Friday, December 7, 2012

Review - Silver Linings Playbook

Like the bipolar protagonist at its centre, David O. Russell's Silver Linings Playbook is prone to wild mood swings at the drop of a hat. Fluctuating between wry humour, dramatic pathos, and earnest romance, it may not bring you any closer to understanding mental illness, but it makes for a surprisingly fun and satisfying picture.
In fact, the film actually downplays the severity of mental illness insomuch as it suggests that everybody is, to an extent, “crazy”. Pat Solitano (Bradley Cooper) – an undiagnosed bipolar having just completed his stay at a psychiatric hospital following a particularly violent episode – may be the character whose mental issues are addressed most directly, but we come to see how he's less strange when surrounded by his unstable family and friends. Be it his OCD father (Robert De Niro) who superstitiously insists on very specific conditions in order to win money on NFL games, his marriage-smothered best friend (John Ortiz), his mental ward cohort (Chris Tucker), or even his well-meaning but stifling mother (Jackie Weaver), everyone in his life exhibits some degree of “crazy”.

But none of them compare to Tiffany (Jennifer Lawrence), a recent widow whose volatile depression makes Pat's ups and downs seem almost trifling in comparison. At once acerbically flirtatious and emotionally vulnerable, Tiffany's initial wooing doesn't go over so well with Pat, for whom the tortuous hope of reconciling with his estranged wife Nikki further fuels his mood swings. But Tiffany strikes a bargain to deliver a letter to Nikki on Pat's behalf if he agrees to participate with Tiffany in a dance contest. We delight in watching the healing begin for two characters who are not damaged minds in need of repair, but damaged souls in need of a silver lining.

In the hands of another director, Silver Linings Playbook's virtually soap-operatic plotting and tonal jumps may have come off as hackneyed contrivances. But Russell, who proved with The Fighter to have a hidden knack for crowd-pleasing character drama, is right at home exploring these compelling personalities and the chemistry between them. Using his actors as his primary vehicle for the film's mood, Russell uses jarring leaps between comedy and drama as a fitting depiction of Pat's ever-changing perception of the world around him.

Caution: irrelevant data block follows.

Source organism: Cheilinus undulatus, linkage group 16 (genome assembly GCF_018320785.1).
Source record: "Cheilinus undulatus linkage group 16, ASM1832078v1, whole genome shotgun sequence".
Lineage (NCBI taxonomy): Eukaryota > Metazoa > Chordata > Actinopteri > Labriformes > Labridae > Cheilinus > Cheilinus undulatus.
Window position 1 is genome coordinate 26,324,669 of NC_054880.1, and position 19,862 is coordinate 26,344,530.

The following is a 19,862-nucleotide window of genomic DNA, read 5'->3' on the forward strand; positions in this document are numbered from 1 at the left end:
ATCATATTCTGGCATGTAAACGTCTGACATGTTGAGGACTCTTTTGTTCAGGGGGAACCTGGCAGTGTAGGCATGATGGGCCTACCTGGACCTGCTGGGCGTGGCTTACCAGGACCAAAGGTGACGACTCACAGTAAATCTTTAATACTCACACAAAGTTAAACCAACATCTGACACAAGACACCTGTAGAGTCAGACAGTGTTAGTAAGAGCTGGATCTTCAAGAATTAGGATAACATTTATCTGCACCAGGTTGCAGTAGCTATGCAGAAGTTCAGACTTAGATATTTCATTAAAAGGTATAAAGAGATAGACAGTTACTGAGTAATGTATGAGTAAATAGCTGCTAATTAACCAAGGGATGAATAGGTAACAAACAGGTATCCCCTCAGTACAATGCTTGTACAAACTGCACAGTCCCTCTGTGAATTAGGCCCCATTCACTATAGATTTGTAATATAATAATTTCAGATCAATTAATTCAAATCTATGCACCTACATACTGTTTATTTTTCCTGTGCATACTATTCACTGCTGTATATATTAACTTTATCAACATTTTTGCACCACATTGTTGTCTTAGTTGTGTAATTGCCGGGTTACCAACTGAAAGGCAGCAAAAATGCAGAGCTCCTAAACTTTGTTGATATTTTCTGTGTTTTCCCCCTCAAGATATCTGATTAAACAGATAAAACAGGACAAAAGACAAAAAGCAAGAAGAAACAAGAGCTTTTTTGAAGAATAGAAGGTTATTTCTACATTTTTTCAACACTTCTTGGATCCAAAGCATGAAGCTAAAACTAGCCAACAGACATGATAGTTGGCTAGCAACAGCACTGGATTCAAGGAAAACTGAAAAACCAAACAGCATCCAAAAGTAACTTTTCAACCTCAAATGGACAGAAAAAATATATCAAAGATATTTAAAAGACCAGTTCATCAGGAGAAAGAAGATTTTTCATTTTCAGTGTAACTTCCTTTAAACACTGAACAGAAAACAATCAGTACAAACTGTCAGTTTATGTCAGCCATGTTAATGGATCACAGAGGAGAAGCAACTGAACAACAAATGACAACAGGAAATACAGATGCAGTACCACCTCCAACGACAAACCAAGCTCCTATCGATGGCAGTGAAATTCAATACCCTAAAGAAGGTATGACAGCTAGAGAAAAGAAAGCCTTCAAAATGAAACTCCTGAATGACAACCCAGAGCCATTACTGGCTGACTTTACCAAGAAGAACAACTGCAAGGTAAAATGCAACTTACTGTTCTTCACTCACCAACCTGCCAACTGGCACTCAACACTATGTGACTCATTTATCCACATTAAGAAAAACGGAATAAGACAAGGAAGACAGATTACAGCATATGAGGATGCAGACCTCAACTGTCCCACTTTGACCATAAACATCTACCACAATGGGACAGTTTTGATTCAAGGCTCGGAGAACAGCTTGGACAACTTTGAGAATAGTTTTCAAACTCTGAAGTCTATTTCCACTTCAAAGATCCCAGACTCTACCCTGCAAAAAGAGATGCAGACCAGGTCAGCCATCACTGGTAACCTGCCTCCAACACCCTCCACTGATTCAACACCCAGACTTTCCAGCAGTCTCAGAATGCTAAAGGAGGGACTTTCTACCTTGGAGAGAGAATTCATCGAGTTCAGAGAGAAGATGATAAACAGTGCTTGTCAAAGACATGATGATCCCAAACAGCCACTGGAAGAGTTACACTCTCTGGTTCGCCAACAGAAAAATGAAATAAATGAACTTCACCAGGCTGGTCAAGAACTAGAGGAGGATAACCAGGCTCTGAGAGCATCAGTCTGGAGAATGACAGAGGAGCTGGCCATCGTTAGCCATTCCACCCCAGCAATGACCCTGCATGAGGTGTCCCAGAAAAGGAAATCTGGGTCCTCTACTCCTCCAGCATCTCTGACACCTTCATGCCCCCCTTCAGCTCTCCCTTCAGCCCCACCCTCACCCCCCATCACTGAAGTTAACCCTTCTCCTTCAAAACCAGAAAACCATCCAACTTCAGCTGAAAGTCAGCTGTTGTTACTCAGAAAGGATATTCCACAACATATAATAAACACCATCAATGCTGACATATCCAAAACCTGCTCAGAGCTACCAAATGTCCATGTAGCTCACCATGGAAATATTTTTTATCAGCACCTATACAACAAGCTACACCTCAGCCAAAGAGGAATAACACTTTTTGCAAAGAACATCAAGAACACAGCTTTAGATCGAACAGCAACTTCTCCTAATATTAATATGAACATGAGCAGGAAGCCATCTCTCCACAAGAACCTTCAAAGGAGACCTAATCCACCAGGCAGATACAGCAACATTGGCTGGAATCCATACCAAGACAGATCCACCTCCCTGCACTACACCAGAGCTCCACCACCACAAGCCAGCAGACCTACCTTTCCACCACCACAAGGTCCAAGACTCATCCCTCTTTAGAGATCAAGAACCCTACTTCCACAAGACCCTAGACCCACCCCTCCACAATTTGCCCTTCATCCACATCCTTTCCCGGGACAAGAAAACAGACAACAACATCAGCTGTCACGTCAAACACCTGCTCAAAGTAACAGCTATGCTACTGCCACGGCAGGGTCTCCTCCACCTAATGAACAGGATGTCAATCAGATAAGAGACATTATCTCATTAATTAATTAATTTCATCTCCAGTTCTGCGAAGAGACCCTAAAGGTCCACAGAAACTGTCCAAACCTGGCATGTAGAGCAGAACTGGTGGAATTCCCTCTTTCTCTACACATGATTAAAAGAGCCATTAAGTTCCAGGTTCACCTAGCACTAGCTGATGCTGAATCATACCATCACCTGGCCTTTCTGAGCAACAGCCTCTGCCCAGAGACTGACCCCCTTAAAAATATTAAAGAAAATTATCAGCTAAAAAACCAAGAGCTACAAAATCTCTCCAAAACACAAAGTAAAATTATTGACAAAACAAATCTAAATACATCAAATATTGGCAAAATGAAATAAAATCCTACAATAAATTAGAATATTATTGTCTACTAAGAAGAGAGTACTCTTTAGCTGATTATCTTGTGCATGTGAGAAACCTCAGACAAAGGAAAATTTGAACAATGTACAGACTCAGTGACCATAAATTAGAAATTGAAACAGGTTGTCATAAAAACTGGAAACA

The cast deserves plaudits for pulling off this up-and-down balancing act, especially Cooper, who is uncanny in his ease at creating an abrasive yet loveable hero. Indeed, a key improvement of Silver Linings Playbook over The Fighter is in its devotion to the central presence and more judicious contributions from the still colourful supporting players.

While a number of the story's far stretches and coincidences laugh in the face of believability, it should be understood that this isn't a film to scrutinize too harshly for such details. Its rich characterizations and feel-good afterglow are the attractions. And even if that isn't your cup of tea, the sheer entertainment value should still prove an adequate silver lining.

*** out of ****


  1. Realize that you haven't made any specific mention of Jennifer Lawrence's performance. Is it overpraised, or does it truly warrant the oscar-hype it is currently getting?

    1. She's very good, to be sure. But it isn't her best work, and I have a hard time picturing it as an Oscar-winning performance.